qdata <- qqnorm(tdata, plot.it = F)$x
cor(tdata, qdata)
}
transf.gen <- function(datmat, funname, parrange = c(-5, 5)) {
funobj <- get(funname)
errsave <- 0
if (funname == "transf.BoxCox") {
modx <- optimize(calc.qqcor.1par, skeweddata = datmat[, 1], funobj = funobj,
interval = parrange, maximum = T)
mody <- optimize(calc.qqcor.1par, skeweddata = datmat[, 2], funobj = funobj,
interval = parrange, maximum = T)
tx <- funobj(modx$maximum, datmat[, 1])
ty <- funobj(mody$maximum, datmat[, 2])
lambx <- modx$maximum
lamby <- mody$maximum
} else if (funname == "transf.RIN") {
tx <- funobj(datmat[, 1])
ty <- funobj(datmat[, 2])
lambx <- NA
lamby <- NA
} else errsave <- 1
tr <- cor(tx, ty)
qqcorrx <- calc.qqcor(tx)
qqcorry <- calc.qqcor(ty)
if (errsave == 1) {
lambx <- NA
lamby <- NA
tr <- NA
qqcorrx <- NA
qqcorry <- NA
}
c(tr, lambx, lamby, qqcorrx, qqcorry)
}
# The following 5 functions are required for later bootstrapping functions to
# work properly. Some documentation is provided for interested programmers, but
# readers hoping to quickly construct confidence intervals are encouraged to
# skip ahead to the worked out example.
calc.theta.1 <- function(x, sampdat) {
cor(sampdat[x, 1], sampdat[x, 2])
}
calc.thetaOI <- function(x, OIBSframe, sampn) {
OIindex <- sample(x, sampn, replace = T)
cor(OIBSframe[OIindex, 1], OIBSframe[OIindex, 2])
}
standardize.vec <- function(vecvar) (vecvar - mean(vecvar))/sd(vecvar)
gen.OI.frame <- function(datmat, n = "") {
# Generate an Observed Imposed (OI) sampling frame from which to collect
# bootstrap samples for the OI bootstrap method.
# Args: datmat=an n by 2 matrix of sample data.
# Returns: samplingframe=matrix to sample from for OI bootstrap
x <- datmat[, 1]
y <- datmat[, 2]
r <- cor(x, y)
if (n == "")
n <- length(x)
rectfr <- cbind(rep(x, times = 1, each = n), rep(y, n))
stx <- standardize.vec(rectfr[, 1])
sty <- standardize.vec(rectfr[, 2])
yprime <- r * stx + sqrt(1 - r^2) * sty
samplingframe <- cbind(stx, yprime)
samplingframe
}
gen.bootstrap <- function(x, nboot, theta, OIBSframe, sampdat, maxjack = 1e+05,
alpha = c(.025, .975)) {
# Generalized bootstrapping function expanded from 'bcanon' function in Efron
# & Tibshirani's (1994) 'bootstrap' package. We used this package because of
# its correspondence to their book (see reference section). However, as the
# package's maintainers note, "This package is primarily provided for projects
# already based on it, and for support of the book. New projects should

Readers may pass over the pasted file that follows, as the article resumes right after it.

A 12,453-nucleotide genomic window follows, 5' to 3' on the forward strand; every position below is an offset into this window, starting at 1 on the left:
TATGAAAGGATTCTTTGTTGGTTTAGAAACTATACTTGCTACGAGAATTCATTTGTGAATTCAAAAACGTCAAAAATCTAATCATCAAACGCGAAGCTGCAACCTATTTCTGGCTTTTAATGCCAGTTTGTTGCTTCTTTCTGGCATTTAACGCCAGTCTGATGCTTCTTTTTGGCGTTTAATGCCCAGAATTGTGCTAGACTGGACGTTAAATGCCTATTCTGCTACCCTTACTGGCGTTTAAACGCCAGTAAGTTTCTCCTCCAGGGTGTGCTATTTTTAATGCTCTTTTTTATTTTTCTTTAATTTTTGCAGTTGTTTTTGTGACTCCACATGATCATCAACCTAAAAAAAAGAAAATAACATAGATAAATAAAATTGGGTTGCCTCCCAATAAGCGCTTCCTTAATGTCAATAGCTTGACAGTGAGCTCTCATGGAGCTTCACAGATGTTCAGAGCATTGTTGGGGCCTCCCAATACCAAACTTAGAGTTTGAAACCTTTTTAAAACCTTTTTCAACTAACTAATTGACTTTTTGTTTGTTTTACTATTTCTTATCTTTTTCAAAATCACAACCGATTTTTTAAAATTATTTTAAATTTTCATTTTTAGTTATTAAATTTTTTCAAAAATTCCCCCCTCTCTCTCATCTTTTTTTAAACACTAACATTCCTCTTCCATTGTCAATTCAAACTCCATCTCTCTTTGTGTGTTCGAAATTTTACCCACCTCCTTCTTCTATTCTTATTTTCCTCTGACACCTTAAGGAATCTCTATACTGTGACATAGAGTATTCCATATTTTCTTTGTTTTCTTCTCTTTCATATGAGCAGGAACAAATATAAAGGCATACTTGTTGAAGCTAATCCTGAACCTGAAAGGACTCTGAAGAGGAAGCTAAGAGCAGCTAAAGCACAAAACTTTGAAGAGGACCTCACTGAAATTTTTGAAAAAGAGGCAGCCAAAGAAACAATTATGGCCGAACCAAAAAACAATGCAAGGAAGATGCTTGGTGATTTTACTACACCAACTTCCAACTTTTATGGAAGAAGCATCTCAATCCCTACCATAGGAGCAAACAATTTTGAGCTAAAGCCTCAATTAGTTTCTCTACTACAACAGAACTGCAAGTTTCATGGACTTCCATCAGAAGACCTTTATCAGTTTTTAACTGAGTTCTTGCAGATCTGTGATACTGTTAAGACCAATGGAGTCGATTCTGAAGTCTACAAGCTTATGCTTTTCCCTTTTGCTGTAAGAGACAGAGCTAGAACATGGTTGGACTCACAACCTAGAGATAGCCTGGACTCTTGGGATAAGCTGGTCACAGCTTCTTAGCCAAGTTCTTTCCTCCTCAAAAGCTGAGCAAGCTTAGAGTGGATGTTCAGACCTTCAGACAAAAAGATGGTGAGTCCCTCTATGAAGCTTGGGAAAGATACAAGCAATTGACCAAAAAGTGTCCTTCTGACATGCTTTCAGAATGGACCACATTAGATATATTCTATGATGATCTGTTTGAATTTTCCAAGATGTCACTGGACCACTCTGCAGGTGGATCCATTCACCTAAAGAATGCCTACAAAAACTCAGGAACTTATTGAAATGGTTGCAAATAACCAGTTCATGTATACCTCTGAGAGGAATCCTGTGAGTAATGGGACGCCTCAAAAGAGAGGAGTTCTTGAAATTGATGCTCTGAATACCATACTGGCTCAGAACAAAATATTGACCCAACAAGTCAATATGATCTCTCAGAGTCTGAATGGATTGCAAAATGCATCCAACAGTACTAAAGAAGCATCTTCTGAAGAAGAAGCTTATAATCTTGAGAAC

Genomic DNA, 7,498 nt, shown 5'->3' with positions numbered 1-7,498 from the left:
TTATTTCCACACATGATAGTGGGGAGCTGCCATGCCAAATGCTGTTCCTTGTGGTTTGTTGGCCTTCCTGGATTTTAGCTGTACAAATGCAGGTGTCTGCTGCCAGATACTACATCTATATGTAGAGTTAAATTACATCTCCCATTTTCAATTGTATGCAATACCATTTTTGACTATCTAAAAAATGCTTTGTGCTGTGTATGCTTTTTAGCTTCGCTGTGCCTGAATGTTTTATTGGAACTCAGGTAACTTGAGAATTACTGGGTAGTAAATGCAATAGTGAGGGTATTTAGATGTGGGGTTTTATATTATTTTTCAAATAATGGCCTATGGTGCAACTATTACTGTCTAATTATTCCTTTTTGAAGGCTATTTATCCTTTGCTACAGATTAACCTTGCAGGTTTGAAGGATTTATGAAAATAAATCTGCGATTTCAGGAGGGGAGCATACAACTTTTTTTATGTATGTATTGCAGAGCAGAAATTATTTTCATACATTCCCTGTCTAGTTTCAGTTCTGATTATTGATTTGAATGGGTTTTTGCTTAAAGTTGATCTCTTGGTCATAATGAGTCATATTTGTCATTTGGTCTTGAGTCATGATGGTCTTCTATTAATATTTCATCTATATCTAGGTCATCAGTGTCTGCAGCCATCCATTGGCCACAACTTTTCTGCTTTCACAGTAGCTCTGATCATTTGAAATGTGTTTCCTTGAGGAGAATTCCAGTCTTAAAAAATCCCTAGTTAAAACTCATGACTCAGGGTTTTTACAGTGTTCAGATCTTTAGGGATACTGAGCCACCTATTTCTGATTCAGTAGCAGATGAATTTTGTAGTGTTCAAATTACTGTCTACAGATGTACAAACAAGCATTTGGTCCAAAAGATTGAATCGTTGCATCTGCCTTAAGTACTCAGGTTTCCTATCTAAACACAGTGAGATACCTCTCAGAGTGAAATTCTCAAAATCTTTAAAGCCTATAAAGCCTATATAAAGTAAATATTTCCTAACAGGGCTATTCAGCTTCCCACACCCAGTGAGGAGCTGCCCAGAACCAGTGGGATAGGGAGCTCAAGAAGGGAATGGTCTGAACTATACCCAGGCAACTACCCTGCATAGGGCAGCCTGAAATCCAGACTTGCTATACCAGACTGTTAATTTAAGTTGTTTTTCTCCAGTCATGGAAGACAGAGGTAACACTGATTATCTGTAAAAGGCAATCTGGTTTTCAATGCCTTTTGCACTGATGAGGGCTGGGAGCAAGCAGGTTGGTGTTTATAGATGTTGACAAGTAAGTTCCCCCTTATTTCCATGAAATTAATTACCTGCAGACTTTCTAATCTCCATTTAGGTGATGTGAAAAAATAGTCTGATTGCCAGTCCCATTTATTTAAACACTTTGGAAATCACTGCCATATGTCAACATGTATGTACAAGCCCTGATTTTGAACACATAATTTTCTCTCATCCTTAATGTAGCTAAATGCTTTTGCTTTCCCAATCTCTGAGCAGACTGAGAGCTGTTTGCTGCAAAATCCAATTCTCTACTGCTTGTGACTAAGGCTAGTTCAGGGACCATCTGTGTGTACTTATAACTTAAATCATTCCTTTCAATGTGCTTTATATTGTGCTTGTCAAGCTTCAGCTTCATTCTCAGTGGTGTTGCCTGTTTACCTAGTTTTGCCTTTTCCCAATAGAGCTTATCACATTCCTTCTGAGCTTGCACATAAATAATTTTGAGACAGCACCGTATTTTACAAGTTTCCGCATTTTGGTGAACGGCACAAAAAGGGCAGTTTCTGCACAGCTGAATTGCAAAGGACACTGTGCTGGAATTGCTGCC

# preferentially use the recommended package 'boot'." Most of the changes
# we made to the package were to allow either regular nonparametric
# bootstrapping or Observed Imposed bootstrapping. Some other changes: Any
# bootstrap sample that's all identical is replaced, which occasionally
# happens with small n's, and can be problematic for Monte Carlo studies (see
# Strube, 1988). The originally packaged code had a bug where 'ooo' was
# occasionally rounded to zero, leading to equal low and high bounds for the
# BCa CI. This bug was fixed. The fixed BCa results are labelled 'fixedBCa'
# in the output. This bug also appears to have be fixed in the 2015.2 version
# of the package.
# ---Args:
# x=row indicators; use 1:n ordinarily, and use 1:n^2 for the OI bootstrap
# nboot=number of bootstrap samples (often in the thousands for CIs; 9999
# used in this study)
# theta=function; use calc.theta.1 if regular, calc.thetaOI if OI bootstrap
# OIBSframe=for nonparametric bootstrap use the sample data (n by 2 matrix),
# for OI bootstrap use the OIBSframe generated from gen.OI.frame
# sampdat=sample data (n by 2 matrix)
# maxjack=maximum number of leave-one-out tries for the jackknife estimation
# of the acceralation term in BCa. This parameter will only matter when n
# is large and OI bootstrapping is used. Jackknifing with the OI bootstrap
# can be exceedingly slow because due to a loop across n^2 rather than n
# pairs. Setting maxjack lower than the default speeds up the OI Bootstrap
# by providing an approximate rather than full jackknife.
# Setting maxjack=1000 improved speed for OI with n=160. Time dropped
# from 30 seconds to .7 seconds per simulation. This was necessary in the
# current study because there were 10,000 simulations and 920 scenarios.
# ---Returns:
# thetahat=sample correlation (for debugging purposes only)
# meanthetastar=bootstrap point estimate of the correlation
# confpoints=BCa confidence bounds produced from the original package
# fixedBCa=BCa confidence bounds after fixing the bug that occasionally
# produces inaccurate bounds
# percCI=percentile CI bounds
# AACI=asymptotically adjusted CI bounds
# z0 = bias term from BCa
# acc = acceleration term from BCa
call <- match.call()
thetastar <- rep(NA, nboot)
# If calc.thetaOI then this is the OI bootstrap
if (call[[4]] == "calc.thetaOI") {
n <- round(sqrt(length(x)))
thetahat <- cor(sampdat)[1, 2]
for (curB in 1:nboot) thetastar[curB] <- theta(x, OIBSframe, n)
} else {
n <- length(x)
thetahat <- theta(x, sampdat)
bootsam <- matrix(sample(x, size = n * nboot, replace = TRUE), nrow = nboot)
if (n < 20)
while (sum(apply(bootsam, 1, sd) == 0) > 0) {
rowstoreplace <- which(apply(bootsam, 1, sd) == 0)
for (currow in rowstoreplace) bootsam[currow, ] <- sample(x, size = n,
replace = TRUE)
}
thetastar <- apply(bootsam, 1, theta, sampdat = sampdat)
}
meanthetastar <- mean(thetastar)
# Next eq fits with Hinkley source so as to make results comparable to Beasley
# et al. (2007).
# Efron & Tib. used slightly different eq: